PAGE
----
I see you are upset because I didn’t let you have a cookie.

    I can tell you’re really frustrated because the game didn’t end up the way you wanted.

    I know you’re not feeling great right now because your friend can’t come play.

    I hear you are really angry because I changed my mind about our plans.


    3) Empathize. When you’re not feeling good, it helps to know you’re not alone. Let your child know you’ve been there:

    I know how it feels to be mad; I get mad sometimes too.

    It isn’t fun when we have to stop playing; I don’t like to be interrupted either.

    It stinks to feel left out.


    4) Accept them. Let them know it’s okay, emotions are normal, and that no matter what happens, you love them:

    It’s okay to feel bad sometimes, and it won’t last forever.

    It’s alright that you’re upset, that’s normal to feel that way when something happens that you don’t like.

    It’s okay to get angry at me, I love you even when you’re angry.


    5) Wait. You DON’T have to teach anything in the middle of a tantrum. You can wait it out. Once the storm has passed… THEN you can talk about what happened. Or, you can leave it. Sometimes a kid just needs a release, and moving on can be in everyone’s best interest. A hug, a high five, or a pat on the back, then continuing with your day may be just what’s needed. Another time, apart from the emotional event might be a better point to discuss what to do next time.


    If and when you do choose to talk about the tantrum, here are some ideas:


    1) Remember the good stuff. Don’t hang on to the bad feelings or even the why’s of what happened, instead, bring up what they did right.  If your child used words you’ve been working on, praise them for that, if they took themselves to their quiet area without being reminded, let them know you appreciated that:

    I heard you say that you were really frustrated. Thank you so much for using those words, I really understood what you were feeling!

    I noticed that when you were so angry, you went up to your room. I bet you felt proud to recognize your feelings and choose to move yourself to your calming spot.

    I saw you kicked your pillow instead of your sister. That was really good self control, thank you for not hurting anyone.


    2) Suggest alternatives. If your child tends to be destructive during a tantrum - throwing or breaking things or kicking, think about some things that they could physically do that would be OKAY with you, like (suggesting SOFT stuff ahead of time may help direct their behaviors towards those things):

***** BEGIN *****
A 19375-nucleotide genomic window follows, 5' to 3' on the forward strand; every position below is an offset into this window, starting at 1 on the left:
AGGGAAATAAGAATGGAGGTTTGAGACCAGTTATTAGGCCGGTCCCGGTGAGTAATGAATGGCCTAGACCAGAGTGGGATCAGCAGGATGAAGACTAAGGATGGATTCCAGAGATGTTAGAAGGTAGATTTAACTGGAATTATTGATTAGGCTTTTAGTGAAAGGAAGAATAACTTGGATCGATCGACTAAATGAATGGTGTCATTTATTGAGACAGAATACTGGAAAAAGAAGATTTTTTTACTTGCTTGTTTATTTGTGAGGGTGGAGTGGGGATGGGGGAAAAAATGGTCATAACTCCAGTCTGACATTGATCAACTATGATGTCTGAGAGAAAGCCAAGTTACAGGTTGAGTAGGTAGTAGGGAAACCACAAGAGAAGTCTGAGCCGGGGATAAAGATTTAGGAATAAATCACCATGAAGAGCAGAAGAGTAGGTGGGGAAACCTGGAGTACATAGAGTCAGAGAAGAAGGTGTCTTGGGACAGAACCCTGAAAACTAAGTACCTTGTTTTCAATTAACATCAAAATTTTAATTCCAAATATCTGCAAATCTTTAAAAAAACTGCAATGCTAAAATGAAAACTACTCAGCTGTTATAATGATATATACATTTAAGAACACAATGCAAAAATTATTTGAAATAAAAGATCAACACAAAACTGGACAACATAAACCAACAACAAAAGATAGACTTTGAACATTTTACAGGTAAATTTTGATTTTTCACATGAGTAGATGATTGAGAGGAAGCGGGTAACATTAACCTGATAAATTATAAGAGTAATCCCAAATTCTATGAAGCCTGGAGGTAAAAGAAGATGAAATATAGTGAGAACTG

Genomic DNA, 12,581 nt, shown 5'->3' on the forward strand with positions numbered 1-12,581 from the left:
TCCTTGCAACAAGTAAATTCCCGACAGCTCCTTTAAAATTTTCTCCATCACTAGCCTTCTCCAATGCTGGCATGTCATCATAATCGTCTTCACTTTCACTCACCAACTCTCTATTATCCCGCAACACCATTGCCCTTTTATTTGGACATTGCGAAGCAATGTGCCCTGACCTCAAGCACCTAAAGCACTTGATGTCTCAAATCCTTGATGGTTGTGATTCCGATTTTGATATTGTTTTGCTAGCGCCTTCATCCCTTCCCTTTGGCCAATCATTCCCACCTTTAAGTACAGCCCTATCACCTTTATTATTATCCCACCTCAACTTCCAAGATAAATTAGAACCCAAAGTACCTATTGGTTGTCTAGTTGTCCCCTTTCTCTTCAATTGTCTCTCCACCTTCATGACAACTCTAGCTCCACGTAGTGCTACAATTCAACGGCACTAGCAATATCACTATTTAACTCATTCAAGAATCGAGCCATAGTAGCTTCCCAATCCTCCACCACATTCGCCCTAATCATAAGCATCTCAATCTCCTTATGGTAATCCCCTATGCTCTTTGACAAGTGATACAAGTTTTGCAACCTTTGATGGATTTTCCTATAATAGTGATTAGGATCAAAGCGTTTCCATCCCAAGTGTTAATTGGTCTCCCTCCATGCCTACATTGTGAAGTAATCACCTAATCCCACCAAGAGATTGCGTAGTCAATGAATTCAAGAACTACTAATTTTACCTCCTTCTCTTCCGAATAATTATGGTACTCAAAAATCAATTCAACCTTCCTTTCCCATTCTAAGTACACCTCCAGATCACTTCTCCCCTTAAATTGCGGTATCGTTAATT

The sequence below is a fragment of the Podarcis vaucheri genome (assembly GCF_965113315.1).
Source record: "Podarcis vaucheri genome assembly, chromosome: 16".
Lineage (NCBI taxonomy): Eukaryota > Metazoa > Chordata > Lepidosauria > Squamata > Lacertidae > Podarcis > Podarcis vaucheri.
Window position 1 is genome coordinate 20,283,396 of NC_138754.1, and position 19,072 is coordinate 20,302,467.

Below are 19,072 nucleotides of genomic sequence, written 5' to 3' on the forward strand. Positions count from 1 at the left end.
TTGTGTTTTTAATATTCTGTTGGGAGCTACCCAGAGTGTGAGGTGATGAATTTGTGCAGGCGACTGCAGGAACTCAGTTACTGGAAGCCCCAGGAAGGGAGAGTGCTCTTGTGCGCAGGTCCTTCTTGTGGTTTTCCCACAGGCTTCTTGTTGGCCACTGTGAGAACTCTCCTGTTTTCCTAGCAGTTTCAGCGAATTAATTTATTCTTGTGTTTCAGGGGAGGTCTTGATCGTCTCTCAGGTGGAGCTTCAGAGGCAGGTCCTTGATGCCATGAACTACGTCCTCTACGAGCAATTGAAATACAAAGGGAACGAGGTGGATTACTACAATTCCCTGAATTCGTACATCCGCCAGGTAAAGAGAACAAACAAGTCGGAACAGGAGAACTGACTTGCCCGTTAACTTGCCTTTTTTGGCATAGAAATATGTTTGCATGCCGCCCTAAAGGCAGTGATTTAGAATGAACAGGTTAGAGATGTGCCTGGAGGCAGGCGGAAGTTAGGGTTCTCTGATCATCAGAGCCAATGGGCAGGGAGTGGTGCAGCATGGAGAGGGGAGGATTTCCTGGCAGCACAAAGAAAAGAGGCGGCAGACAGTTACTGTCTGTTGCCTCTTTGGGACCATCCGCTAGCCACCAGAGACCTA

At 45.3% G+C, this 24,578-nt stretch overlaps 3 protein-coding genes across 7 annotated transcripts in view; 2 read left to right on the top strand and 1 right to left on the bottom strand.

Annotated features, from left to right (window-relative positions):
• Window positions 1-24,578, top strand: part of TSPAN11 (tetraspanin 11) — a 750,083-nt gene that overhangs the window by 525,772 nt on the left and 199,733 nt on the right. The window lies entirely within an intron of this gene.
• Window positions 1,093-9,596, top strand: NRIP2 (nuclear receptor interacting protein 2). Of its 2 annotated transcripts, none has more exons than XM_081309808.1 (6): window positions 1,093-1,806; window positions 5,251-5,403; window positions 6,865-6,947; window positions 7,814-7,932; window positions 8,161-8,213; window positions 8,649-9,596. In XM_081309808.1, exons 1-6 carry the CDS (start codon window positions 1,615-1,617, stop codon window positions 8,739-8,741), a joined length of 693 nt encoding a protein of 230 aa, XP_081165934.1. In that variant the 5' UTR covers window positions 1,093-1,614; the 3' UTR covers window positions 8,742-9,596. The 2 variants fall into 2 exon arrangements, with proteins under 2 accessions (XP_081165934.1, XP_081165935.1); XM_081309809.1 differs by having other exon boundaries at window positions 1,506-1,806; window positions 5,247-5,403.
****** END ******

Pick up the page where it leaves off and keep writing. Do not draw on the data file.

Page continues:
Hitting a pillow or punching a punching bag

    Lying on the bed or couch & kicking

    Tossing/kicking stuffed animals into a laundry basket


    3) Talk about prevention. It’s amazing to see a child recognize they are getting angry or upset, and refocus their energy BEFORE they have a tantrum. It is possible! Giving your kids some ideas for getting their feelings out without hurting themselves, others, or damaging things around them. Let them know those feelings are real, but they will pass, particularly if they are able to focus them onto something else. Some ideas:

    Building a fort with pillows and blankets

    Rolling, pounding, sculpting clay or playdoh

    Drawing - can be about how they feel or not - just the action of drawing can help

    Weaving potholders or rainbow loom rubber band bracelets

    Stacking blocks or building legos

    Acting out how they feel or what happened to make them feel angry/sad with dolls/Barbies

    Meditating or reading


    When we are tired as adults, we take ourselves to a place we can rest. We we are frustrated or angry, we say so. When we’re overstimulated, we say goodnight, and leave the party. ;) We’ve had years and years of practice at recognizing how we feel, and learning how to curb it, act on it productively, or express it without hurting others or ourselves - emotionally or physically (and sometimes, we even fail). Your kids are new at all of this. Give them the tools to succeed and... give them time to figure it out. Work with them to find solutions, and things will get easier.

     

    Peace.

    Posted: Nov 25 2013, 23:45 by kelly | Comments (1) RSS comment feed |
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    National Spank Out Day - Alternatives to Spanking





    Today is National Spank Out Day!

     

    What does that mean? It's a day devoted to NOT using physical punishment with your kids. Now, not spanking doesn't mean not disciplining. But what can you do instead of spanking, especially if you have spanked in the past? Some ideas on how to discipline gently: